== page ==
ONE of Warwick's prominent rescue groups is experiencing a spike in numbers taking the number of dogs in care to record highs.
A number of confronting incidents, including a starved mother being left on the side of the road with her litter in a box, and a pregnant mother being handed in to the pound, are leaving Southern Downs Ark and their foster carers at capacity.
The ugly issue of backyard breeding continues to rear its head.
Mayor Tracy Dobie said there was no excuse for the unlicensed breeding.
"It's appalling behaviour," Cr Dobie said.
"Government brought out legislation to do with dog breeding to try and manage casual breeding.
"People have to be serious about management of dogs.
"Puppies grow into dogs. A cute puppy might be great, but grown dogs for some aren't.
"It is important to consider all circumstances when buying a dog or taking on a dog."
Southern Downs Ark president Ann Simon said the 50 dogs in foster care was a record for the group.
"A reason for the increase might be breeders not having a Breeder Identification Number," Mrs Simon said. "Rather than getting caught, they may have been dumped."
New breeding laws have been implemented in Queensland this year in the hopes to reduce the negative impacts of unsafe breeding practices.
Mrs Simon said this form of breeding only created further issues.
"The issue of backyard breeding is the biggest problem," she said.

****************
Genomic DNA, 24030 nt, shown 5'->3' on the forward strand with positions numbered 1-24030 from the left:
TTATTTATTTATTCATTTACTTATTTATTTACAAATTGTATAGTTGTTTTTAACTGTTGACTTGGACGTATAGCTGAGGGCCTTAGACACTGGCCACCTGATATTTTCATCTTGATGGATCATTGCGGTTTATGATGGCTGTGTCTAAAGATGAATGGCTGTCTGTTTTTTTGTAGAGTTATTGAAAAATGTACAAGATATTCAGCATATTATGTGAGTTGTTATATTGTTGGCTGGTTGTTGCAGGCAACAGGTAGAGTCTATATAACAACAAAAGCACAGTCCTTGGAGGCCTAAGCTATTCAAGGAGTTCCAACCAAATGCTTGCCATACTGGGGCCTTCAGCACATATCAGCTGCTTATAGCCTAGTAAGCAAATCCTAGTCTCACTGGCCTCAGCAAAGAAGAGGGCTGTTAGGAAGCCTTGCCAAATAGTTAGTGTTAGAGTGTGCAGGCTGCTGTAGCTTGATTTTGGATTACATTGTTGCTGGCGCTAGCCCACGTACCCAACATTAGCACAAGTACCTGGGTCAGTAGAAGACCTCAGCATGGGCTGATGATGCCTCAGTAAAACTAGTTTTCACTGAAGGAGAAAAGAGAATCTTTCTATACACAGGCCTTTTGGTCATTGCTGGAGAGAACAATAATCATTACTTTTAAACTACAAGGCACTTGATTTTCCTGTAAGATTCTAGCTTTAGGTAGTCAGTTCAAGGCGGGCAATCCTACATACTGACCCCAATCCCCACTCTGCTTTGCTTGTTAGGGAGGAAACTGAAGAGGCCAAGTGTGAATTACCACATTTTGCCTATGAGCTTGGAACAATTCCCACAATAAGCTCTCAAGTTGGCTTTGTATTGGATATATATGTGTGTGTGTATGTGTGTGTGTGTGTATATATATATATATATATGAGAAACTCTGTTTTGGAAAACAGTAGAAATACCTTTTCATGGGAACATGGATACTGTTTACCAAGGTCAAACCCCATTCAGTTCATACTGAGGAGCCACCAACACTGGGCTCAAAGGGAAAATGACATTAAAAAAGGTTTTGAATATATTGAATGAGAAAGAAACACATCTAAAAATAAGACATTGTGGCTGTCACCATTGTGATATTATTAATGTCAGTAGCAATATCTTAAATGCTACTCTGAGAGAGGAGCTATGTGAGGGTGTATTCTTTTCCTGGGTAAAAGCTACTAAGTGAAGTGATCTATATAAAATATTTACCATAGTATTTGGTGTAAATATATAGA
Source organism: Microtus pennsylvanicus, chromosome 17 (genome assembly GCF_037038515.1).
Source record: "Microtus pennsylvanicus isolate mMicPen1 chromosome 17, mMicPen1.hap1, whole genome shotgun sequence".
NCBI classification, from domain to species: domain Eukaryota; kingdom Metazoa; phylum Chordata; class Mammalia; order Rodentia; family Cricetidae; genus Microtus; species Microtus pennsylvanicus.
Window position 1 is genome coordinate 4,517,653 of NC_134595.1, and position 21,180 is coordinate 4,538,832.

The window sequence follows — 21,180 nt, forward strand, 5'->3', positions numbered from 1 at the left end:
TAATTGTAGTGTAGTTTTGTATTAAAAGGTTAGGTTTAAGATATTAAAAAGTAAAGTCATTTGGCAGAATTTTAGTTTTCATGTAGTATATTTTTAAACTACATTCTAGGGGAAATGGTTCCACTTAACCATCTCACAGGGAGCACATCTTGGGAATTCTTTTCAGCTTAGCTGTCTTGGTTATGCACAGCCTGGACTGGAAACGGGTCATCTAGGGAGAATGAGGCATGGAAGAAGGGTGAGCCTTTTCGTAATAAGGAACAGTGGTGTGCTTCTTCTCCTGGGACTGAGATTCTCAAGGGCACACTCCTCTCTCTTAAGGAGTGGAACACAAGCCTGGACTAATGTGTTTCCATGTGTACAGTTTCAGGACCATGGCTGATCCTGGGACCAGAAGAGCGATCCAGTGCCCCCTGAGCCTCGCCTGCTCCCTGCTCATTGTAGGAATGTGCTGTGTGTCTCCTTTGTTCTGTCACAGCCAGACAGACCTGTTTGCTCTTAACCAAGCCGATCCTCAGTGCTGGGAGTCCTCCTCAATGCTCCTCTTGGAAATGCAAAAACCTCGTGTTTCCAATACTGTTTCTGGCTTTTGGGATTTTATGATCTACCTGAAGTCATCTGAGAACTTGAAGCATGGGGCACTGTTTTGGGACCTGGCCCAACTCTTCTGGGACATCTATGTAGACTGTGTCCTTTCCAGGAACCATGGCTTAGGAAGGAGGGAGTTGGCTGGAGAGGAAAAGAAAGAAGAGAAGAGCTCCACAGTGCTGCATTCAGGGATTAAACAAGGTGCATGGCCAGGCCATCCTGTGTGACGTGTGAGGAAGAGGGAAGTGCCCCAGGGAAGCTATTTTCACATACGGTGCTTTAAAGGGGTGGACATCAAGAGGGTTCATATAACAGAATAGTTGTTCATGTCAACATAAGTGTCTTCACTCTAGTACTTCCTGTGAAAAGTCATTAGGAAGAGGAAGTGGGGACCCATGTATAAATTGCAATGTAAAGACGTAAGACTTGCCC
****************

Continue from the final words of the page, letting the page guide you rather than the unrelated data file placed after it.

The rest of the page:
"People think it is a good idea to breed dogs and try to sell them.
"They can't sell them, don't make money and dump them. They get lazy, and the cycle continues.
"We are happy to take the dogs but this shouldn't be happening."
In a heartbreaking twist, Southern Downs Ark came across further dogs in need recently.
"Two weeks ago near Deuchar we came across a mother dumped with her litter," she said.
"Nemo, one of the litter, had to go to the vet for a blood transfusion and a drip on two separate occasions.
"The vet rang and asked if we wanted to put him to sleep, but he deserved a second chance
"In another incident, a brother and sister came into the pound, and the sister gave birth after coming in.
"My heart drops with every phone call, but I am happy we can save them, and know we can find them good homes.
"I would rather find these animals a home than leave them in the care of some people."
As we come into the Christmas period, there is a clear message for responsible pet owners considering purchasing an animal.
"We ask people to adopt, don't shop."
Mel Nowlan has been volunteering as a foster carer for almost a year, and she said it has been a rewarding experience.
"These dogs can undertsand when they are rescued," Mrs Nowlan said.
"My two current foster dogs, Bubbles and Blossom, are so affectionate and homely.
"All these dogs want is a chance with loving owners."
The issue of backyard breeding was one that caused hurt, as have the circumstances of previous rescues.
"It makes me upset," she said.
"People should have their dogs desexed if they are not a registered breeder.
"I once took in Roo, who was an abused puppy from Inglewood.
"He was starved and bashed by other dogs.
"I couldn't not take them and see them put down."
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